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Zuzana Dobsinska and Zuzana Sarvasova

Abstract

During the past decades, the awareness of environmental issues in forest management is increasing due to changes in environmental education. The perceptions of forests, sustainable management, and ecosystem services were studied through two surveys. The general public and forest owners were the two target groups. The questionnaires had similar questions, though two different methodological approaches were used - the CATI system, for general public opinion survey, and semi-structured questionnaires for forest owners. The second survey contained more detailed questions regarding forest properties. Combined answers from 1503 respondents from the general public and 150 forest owners were evaluated on the following topics: sustainable forestry, major ecosystem services, and perceptions of forests. The majority of the Slovakian public regards ecological values as the most important element, whereas forest owners prefer the economic purposes for the maintenance and enhancement of forests. Forest owners tend to visit their forests once per week, whereas the general public tend to visit only once per month. The main cause for this non-attendance in the general public was a lack of recreational time, followed by a disinterest in forests. The main purpose for visiting forests for both groups was recreation. Overall, it can be concluded that people are mostly satisfied with forest management in Slovakia. Forest owners are satisfied with their forest properties, and plan to keep them for their children. In the future, more attention should be focused on investigating the younger generation’s perception of forests.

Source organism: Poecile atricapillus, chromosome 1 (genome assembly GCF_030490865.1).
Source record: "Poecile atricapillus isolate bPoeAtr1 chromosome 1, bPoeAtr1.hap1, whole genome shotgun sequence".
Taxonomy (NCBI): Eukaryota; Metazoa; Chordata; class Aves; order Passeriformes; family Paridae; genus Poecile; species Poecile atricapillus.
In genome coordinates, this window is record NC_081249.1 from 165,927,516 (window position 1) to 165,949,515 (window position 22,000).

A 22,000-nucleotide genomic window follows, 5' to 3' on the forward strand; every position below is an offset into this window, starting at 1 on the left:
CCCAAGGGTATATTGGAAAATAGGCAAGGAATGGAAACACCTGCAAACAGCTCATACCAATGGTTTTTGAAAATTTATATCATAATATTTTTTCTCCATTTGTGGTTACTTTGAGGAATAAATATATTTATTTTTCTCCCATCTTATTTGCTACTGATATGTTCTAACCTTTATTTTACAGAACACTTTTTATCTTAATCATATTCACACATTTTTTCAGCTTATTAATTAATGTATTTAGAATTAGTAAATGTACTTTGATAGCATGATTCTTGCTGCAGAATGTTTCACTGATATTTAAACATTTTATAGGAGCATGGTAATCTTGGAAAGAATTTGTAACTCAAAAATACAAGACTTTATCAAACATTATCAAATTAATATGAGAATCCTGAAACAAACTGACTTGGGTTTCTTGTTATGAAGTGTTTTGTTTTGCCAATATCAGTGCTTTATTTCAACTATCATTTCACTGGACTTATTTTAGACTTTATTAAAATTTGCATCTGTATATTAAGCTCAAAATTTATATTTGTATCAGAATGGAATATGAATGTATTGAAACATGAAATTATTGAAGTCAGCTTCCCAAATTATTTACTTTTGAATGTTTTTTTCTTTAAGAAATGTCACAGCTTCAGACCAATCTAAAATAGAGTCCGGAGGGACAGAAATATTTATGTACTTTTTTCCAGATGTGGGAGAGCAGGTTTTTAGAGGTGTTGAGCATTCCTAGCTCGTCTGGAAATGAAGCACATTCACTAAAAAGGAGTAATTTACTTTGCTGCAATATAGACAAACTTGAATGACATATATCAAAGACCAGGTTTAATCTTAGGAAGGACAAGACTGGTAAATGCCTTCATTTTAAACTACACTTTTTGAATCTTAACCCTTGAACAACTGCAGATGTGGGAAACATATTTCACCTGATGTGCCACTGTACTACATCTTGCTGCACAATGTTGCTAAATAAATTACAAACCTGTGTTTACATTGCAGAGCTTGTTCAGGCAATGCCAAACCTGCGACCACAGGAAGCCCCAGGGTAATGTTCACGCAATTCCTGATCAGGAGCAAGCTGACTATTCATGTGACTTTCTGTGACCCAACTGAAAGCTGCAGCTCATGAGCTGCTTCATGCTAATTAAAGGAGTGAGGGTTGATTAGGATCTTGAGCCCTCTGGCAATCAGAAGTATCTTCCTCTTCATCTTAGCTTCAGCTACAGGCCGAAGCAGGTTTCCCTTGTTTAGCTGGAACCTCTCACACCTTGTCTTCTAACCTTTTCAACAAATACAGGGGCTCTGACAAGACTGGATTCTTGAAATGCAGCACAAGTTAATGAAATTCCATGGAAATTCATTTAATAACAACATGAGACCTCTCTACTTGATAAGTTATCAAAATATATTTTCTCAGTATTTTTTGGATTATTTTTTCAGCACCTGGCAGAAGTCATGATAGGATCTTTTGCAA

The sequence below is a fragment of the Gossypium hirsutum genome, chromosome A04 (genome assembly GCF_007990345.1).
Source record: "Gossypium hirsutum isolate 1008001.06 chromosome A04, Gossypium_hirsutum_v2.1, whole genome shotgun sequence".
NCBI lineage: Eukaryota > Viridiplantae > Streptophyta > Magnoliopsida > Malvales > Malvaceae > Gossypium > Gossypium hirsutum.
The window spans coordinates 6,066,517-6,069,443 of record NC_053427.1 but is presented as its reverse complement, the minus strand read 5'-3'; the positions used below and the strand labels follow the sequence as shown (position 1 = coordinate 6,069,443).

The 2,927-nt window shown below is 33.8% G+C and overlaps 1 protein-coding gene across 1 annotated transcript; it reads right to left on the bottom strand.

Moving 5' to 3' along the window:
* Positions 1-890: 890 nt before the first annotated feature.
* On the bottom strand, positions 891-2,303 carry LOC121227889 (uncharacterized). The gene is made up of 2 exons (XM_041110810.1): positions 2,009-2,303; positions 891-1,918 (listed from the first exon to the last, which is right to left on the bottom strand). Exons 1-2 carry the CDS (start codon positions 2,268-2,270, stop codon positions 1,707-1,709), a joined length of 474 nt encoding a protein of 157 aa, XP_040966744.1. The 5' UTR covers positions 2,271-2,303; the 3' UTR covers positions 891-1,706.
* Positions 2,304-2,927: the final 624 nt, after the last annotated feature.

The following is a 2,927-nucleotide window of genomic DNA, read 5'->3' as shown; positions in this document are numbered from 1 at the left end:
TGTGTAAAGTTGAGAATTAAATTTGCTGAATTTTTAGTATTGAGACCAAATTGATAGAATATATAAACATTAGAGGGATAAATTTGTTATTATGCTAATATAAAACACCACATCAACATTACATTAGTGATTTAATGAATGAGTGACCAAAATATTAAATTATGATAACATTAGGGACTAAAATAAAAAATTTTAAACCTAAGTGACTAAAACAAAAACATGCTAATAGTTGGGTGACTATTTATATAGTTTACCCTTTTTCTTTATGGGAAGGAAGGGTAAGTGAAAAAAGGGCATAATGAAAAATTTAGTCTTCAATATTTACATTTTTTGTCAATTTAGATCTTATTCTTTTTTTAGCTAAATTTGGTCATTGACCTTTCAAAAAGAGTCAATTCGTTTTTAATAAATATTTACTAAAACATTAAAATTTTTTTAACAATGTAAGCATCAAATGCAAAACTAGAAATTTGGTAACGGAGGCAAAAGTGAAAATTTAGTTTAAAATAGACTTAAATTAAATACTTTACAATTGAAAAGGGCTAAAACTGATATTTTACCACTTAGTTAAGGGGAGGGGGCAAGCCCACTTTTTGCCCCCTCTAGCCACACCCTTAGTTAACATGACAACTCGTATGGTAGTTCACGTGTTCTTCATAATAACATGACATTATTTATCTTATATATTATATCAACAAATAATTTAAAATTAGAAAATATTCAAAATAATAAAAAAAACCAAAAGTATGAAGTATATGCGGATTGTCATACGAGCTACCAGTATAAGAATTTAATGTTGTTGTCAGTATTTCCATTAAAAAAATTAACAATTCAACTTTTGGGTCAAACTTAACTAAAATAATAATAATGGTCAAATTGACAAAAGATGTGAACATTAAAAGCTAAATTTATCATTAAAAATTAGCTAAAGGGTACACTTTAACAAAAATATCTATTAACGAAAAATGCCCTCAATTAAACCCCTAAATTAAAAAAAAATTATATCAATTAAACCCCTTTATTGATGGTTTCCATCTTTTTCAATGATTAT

Open access

Vilém Jarský, Zuzana Dobšinská, Michal Hrib, Jiří Oliva, Zuzana Sarvašová and Jaroslav Šálka

Abstract

Restitution of private land ownership has been a major undertaking influencing the forest sector in many post-communist countries. The Czech Republic and Slovakia are typical representatives of the countries where major societal changes have taken place since the fall of communism in 1989, including the restitution process of the nationalized property. The aim of this article is to analyse the process of the forest land restitution with the emphasis on common and different features between the two countries. Based on a critical evaluation of published reports, articles and valid legislation, the course of the restitution process and its current state and situation in the Czech Republic and Slovakia are described. The restitution of the property collectivized by the communist regime, including forest property, was enabled by the federal law in both countries. Even after their split in 1993 the restitution process unfolded in a similar way in both states, with the notable exception of church property in the Czech Republic. Unlike Slovakia, a country with high religious predominance, where the church property restitution was resolved almost immediately, in the Czech Republic the legislation governing the church property restitution was not issued till 2012. In both countries the restitution process resulted in the differentiation of forest land ownership, now presenting challenges for the formulation of forestry policies. In terms of forest management and protection, the most problematic are small-scale forest owners who have lost ties to their restituted forest property and cannot or do not want to manage it.